Succession Planning at GE

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Case Details:

Case Code : HROB056
Case Length : 14 Pages
Period : 1996-2004
Pub Date : 2004
Teaching Note :Not Available
Organization : GE
Industry : Diversified
Countries : USA

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This case study was compiled from published sources, and is intended to be used as a basis for class discussion. It is not intended to illustrate either effective or ineffective handling of a management situation. Nor is it a primary information source.

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The Successor Contd...

During Welch's tenure of two decades as CEO, GE transformed itself from a manufacturer of light bulbs and appliances into an industrial conglomerate, with annual revenues increasing from $27.9 billion to $130 billion.

Given GE's record of effective leadership, and the care and intensity of its succession planning program (Refer Exhibit I for an overview on succession planning), most industry observers expressed their confidence in GE's choice of Immelt.

Human Resource and Organization Behavior | Case Study in Management, Operations, Strategies, Human Resource and Organization Behavior, Case Studies

The fact that McNerney and Nardelli were taken on as the CEOs of 3M and Home Depot, respectively, within weeks of their losing out to Immelt, was in itself taken by observers as testimony of corporate America's confidence in leaders groomed by GE.

Background Note

The roots of GE can be traced back to Thomas Alva Edison (Edison), the inventor of the incandescent light bulb. Edison set up The Edison Electric Light Company (EELC) in 1872, to conduct experiments on electricity, and in 1879, he invented a carbon-filament lamp and direct current generator for incandescent electric lighting.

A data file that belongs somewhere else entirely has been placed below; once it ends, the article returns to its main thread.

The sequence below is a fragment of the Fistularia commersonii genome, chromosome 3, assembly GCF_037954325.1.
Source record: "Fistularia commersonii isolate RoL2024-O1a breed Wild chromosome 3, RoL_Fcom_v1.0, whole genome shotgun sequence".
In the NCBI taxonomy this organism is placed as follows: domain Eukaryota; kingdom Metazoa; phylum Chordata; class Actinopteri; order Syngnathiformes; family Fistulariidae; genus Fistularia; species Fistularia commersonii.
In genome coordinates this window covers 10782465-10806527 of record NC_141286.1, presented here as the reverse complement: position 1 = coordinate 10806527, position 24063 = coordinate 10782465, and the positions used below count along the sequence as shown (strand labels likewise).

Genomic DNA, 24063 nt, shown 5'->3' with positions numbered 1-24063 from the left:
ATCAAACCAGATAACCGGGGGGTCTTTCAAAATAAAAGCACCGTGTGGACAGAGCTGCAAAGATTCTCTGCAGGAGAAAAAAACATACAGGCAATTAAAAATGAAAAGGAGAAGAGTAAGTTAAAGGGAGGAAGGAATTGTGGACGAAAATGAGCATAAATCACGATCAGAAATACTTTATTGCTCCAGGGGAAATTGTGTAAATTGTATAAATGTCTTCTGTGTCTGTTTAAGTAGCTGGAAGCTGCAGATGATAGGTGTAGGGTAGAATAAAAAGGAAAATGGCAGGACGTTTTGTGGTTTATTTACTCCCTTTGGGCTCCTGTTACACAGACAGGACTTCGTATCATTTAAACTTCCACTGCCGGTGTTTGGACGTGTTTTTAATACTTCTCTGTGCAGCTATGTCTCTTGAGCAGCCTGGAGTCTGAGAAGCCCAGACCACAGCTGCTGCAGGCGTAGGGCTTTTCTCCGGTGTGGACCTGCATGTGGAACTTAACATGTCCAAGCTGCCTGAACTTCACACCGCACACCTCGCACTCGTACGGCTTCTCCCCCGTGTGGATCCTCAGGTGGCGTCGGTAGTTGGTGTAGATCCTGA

The EELC was comprised of a number of smaller companies involved in different businesses ranging from power stations and wiring grids to electrical appliances. The EELC merged with The Thomas-Houston Electric Company3 in 1892, to form General Electric (headquartered in Schenectady, New York).

In 1894, Charles Coffin (Coffin) replaced Edison as CEO of GE. Coffin brought about a number of changes in the company by creating a rigid hierarchy and organizing the company around different individual "works," or units dealing with specific product lines or jobs.

He also imposed rigid financial controls to keep the different units on track. By the end of the century, GE was able to consolidate its position by licensing its electric bulb technology to other companies.

Gerard Swope (Swope), who succeeded Coffin in 1922, played an influential role in making positive changes in industrial relations at GE.

He introduced many schemes such as group insurance, profit sharing, bonuses, pensions, home-mortgage assistance, and stock-purchase plans, which were widely appreciated. He consolidated GE's position in the industry further. GE also became the first company to establish unemployment pension plans, which guaranteed its laid-off workers a stipend of $7.5 per week for a period of 10 weeks after layoff.

Charles Wilson (Wilson), who became CEO in 1940, undid most of the changes that Swope had brought about in industrial relations. After the Second World War (1939-45), GE faced a major crisis in industrial relations due to the increasing clout of the trade unions...

Excerpts >>

3] In 1879, Elihu Thomson and E J Houston formed the Thomson-Houston Electric Company. The company was involved in producing electrical equipment and building electrical power stations.


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